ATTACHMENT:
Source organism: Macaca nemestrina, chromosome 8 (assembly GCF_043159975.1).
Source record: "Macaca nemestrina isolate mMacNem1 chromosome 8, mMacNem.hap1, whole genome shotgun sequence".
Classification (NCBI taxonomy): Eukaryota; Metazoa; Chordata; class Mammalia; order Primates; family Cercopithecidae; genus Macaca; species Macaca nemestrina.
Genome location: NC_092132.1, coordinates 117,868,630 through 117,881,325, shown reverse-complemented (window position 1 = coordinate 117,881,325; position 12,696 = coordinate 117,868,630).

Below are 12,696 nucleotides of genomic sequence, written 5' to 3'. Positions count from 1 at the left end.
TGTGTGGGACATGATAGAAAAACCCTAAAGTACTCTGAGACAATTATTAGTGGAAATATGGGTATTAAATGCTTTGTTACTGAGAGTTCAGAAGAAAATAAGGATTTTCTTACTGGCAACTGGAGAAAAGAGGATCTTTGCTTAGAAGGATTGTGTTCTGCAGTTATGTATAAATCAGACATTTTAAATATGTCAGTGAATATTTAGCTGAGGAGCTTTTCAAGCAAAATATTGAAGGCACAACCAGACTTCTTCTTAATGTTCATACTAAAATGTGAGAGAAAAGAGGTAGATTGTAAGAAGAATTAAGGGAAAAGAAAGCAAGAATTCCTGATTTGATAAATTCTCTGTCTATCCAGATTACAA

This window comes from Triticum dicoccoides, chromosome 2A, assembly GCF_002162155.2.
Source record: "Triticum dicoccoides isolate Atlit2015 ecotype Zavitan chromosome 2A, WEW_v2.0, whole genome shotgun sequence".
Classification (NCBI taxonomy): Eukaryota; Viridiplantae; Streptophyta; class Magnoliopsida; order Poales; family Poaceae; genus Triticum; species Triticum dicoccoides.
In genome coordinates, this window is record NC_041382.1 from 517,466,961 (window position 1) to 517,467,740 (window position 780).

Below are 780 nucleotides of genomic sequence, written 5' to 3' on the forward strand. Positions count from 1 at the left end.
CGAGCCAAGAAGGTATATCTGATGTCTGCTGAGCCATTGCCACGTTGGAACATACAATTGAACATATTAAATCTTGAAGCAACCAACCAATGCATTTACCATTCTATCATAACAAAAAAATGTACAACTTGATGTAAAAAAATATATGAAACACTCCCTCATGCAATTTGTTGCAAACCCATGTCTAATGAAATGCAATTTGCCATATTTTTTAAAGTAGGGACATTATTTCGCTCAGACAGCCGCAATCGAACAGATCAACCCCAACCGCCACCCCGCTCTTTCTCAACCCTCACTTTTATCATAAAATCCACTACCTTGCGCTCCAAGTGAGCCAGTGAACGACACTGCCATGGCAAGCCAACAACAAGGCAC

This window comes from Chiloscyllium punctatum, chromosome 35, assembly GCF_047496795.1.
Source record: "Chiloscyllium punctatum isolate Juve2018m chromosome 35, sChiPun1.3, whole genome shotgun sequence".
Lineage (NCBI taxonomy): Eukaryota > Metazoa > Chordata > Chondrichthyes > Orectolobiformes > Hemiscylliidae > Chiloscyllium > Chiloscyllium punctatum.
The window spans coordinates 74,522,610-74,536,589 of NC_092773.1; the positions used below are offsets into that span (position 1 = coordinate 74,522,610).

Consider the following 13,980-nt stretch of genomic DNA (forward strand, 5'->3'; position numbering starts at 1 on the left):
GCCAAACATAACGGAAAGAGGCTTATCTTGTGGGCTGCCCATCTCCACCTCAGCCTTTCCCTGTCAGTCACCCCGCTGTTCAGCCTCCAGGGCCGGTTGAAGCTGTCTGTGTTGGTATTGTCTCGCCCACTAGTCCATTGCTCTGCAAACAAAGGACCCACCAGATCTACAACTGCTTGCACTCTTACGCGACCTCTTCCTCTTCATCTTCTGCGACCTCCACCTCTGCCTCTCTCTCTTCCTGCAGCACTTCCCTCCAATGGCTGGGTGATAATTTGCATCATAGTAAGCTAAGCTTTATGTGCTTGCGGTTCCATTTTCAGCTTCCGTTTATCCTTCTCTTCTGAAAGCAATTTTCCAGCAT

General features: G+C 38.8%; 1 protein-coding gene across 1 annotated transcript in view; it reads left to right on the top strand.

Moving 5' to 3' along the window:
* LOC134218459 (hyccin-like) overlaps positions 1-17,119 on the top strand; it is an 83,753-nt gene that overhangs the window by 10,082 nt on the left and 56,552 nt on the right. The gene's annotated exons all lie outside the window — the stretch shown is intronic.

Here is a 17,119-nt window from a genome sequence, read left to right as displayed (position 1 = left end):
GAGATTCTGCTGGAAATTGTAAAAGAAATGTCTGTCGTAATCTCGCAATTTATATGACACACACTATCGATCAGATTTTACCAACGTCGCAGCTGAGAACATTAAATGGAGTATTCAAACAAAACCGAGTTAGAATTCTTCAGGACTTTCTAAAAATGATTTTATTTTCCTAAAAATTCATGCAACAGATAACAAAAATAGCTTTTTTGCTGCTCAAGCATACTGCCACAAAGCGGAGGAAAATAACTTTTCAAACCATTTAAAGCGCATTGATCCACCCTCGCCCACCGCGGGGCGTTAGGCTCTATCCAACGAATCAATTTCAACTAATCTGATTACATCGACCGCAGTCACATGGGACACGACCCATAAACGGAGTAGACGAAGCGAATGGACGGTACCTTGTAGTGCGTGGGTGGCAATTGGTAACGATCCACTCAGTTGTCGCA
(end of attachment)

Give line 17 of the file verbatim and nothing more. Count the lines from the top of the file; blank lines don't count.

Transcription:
Consider the following 13,980-nt stretch of genomic DNA (forward strand, 5'->3'; position numbering starts at 1 on the left):